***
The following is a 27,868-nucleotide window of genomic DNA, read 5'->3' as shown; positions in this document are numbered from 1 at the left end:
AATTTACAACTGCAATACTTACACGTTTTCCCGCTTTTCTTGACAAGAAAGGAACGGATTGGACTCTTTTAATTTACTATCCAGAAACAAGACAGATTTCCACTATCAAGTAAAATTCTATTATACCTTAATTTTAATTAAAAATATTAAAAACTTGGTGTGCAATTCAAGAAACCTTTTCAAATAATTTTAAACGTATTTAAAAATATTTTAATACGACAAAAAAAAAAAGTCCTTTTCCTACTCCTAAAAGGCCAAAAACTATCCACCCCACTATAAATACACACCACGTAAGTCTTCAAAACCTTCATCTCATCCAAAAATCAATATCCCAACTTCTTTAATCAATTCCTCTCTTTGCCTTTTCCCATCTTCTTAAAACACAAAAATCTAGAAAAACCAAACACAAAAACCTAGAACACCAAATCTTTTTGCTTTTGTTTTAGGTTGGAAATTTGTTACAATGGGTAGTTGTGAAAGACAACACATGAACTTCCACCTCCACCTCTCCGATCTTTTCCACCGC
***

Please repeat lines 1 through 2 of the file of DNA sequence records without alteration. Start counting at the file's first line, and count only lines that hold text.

The following is a 27,868-nucleotide window of genomic DNA, read 5'->3' as shown; positions in this document are numbered from 1 at the left end:
AATTTACAACTGCAATACTTACACGTTTTCCCGCTTTTCTTGACAAGAAAGGAACGGATTGGACTCTTTTAATTTACTATCCAGAAACAAGACAGATTTCCACTATCAAGTAAAATTCTATTATACCTTAATTTTAATTAAAAATATTAAAAACTTGGTGTGCAATTCAAGAAACCTTTTCAAATAATTTTAAACGTATTTAAAAATATTTTAATACGACAAAAAAAAAAAGTCCTTTTCCTACTCCTAAAAGGCCAAAAACTATCCACCCCACTATAAATACACACCACGTAAGTCTTCAAAACCTTCATCTCATCCAAAAATCAATATCCCAACTTCTTTAATCAATTCCTCTCTTTGCCTTTTCCCATCTTCTTAAAACACAAAAATCTAGAAAAACCAAACACAAAAACCTAGAACACCAAATCTTTTTGCTTTTGTTTTAGGTTGGAAATTTGTTACAATGGGTAGTTGTGAAAGACAACACATGAACTTCCACCTCCACCTCTCCGATCTTTTCCACCGC